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Neuroaesthetics. Who knew?

January 21, 2012

Sketchbook image of imagined world forms

I’ve always wondered about the rules for making art. Here are some I’ve been taught (and used):

  • Use energetic, thick/thin, broken lines to suggest strong emotion; light, elusive lines to suggest delicacy and tentativeness.
  • Use complementary hues in unequal amounts (a main color and an accent) to make colors “pop” on a canvas.
  • Create a focal point in a painting so that the person viewing it knows what’s important and doesn’t get confused about where to look.
  • Create a path (e.g., zigzag, diagonal, cruciform) through the composition so the viewer can get “in” and “out.”
  • Vary the size and kinds of shapes, along with the treatment of their edges, to create more visual interest.
  • etc.

As useful as rules can be, it’s always tempting, and equally useful, to break them. That process of considering and breaking rules can result in new challenges and in new interpretations of why and how to make art.

For some reason I think about stuff like this a lot and when I stumbled across neuroaesthetics (while admiring images of working brain cells on the internet), I thought, “how clever—an investigation of how our brain influences our aesthetic intelligence!” I thought maybe I would have some insight into those artmaking rules. This blog statement from Jonah Lehrer in particular intrigued me:

“In general, artists are intuitive experimentalists. They make a brush stroke and step back and see if the brush stroke works. They’re constantly asking questions of the visual cortex and trying to figure out if this line or that line is better. They’re fascinated by learning a bit about what’s happening inside their head, what those electrical cells are doing. What they prefer and why they prefer it.”

Jonah Lehrer, in an interview featured in Brainstorm, July 21, 2009

He was talking about neuroaesthetics and how artists contribute to an understanding of how the brain works. Still hoping to have an “aha” along the way, I started researching neuroaesthetics. It is a complicated topic, the exploration of which is deeply rooted in science.

I was looking for an esoteric (and magical) answer to my questions about why artists work with certain shapes and colors, over and over…and how (or if) viewers respond to that imagery. I didn’t get an answer to that but what I did get from the reading I have done so far is that the artist and the brain (treated as two separate entities) have the same function in interpreting reality. Most simply, there is a direct correlation between how our invisible brain interprets and organizes visual phenomenon in our physical world and the way that artists interpret and organize that same physical world, making it visible through their art. In other words, art might be said to be the means for having a peek inside the brain. Ignore for the moment that the artist also has a brain, and he or she is not acting independently of that brain. The artist is like the big screen for the brain in sorting information to make sense of the world. It is not based on actual appearance as we think of it, but is based on relationships, simplification, and reduction. Frankly, the more I read, the more skeptical I was of the usefulness of this description of artist function and brain function. Especially since artists, knowing how to relate, simplify, and reduce “reality” often do just the opposite to shake things up.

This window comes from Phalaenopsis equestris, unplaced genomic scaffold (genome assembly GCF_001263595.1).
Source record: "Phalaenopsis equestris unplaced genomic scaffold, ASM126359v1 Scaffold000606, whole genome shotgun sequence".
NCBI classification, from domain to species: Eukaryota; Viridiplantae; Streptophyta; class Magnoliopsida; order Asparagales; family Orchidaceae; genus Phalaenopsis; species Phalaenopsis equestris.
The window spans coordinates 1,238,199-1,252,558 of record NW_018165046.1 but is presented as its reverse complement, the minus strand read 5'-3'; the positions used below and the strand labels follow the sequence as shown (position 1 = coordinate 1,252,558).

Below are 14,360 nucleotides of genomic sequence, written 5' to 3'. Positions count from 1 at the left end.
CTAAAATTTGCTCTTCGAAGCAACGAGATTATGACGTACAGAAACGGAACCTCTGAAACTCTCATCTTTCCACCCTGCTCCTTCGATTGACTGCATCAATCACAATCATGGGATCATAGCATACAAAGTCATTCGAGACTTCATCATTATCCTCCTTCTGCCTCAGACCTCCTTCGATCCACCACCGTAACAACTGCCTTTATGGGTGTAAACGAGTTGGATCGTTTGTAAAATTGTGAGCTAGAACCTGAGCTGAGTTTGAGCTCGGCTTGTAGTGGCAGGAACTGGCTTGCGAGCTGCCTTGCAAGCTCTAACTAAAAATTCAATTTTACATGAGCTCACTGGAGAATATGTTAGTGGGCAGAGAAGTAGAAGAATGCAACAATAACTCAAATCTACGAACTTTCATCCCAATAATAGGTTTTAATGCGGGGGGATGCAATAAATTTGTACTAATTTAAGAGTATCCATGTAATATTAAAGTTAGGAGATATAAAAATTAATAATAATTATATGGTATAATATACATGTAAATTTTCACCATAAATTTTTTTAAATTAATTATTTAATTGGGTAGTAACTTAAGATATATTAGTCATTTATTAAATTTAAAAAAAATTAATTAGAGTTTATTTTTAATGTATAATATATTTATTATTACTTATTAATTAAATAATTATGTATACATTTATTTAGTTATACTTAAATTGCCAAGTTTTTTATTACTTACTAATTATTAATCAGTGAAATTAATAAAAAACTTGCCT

But I do have a further take away that really does apply to making art…and this comes from sifting through scientific explanations in several articles. Trust your brain when it comes to making your art. There is a Line doodles of triangles, squares, and waves from the artist's sketchbookwhole process that is going on behind the scenes that you do not have to verbalize or justify. There is a logic, an elegant organization and interpretation, that will evolve as you keep working. And that’s really what I was looking for after all. There is a reason I like all of those little shapes I keep drawing—it’s my brain making sense of the world, and I’m just the tool.

More neuroaesthetics to dig into if you’re interested:

The Science of Art by V. S. Ramachandran and William Hirstein

Statement on Neuroesthetics

Artbrain: 5 Statements on Neuroaesthetics

Art and the Brain by Semir Zeki

Unlocking the Mysteries of the Artistic Mind by Jonah Lehrer

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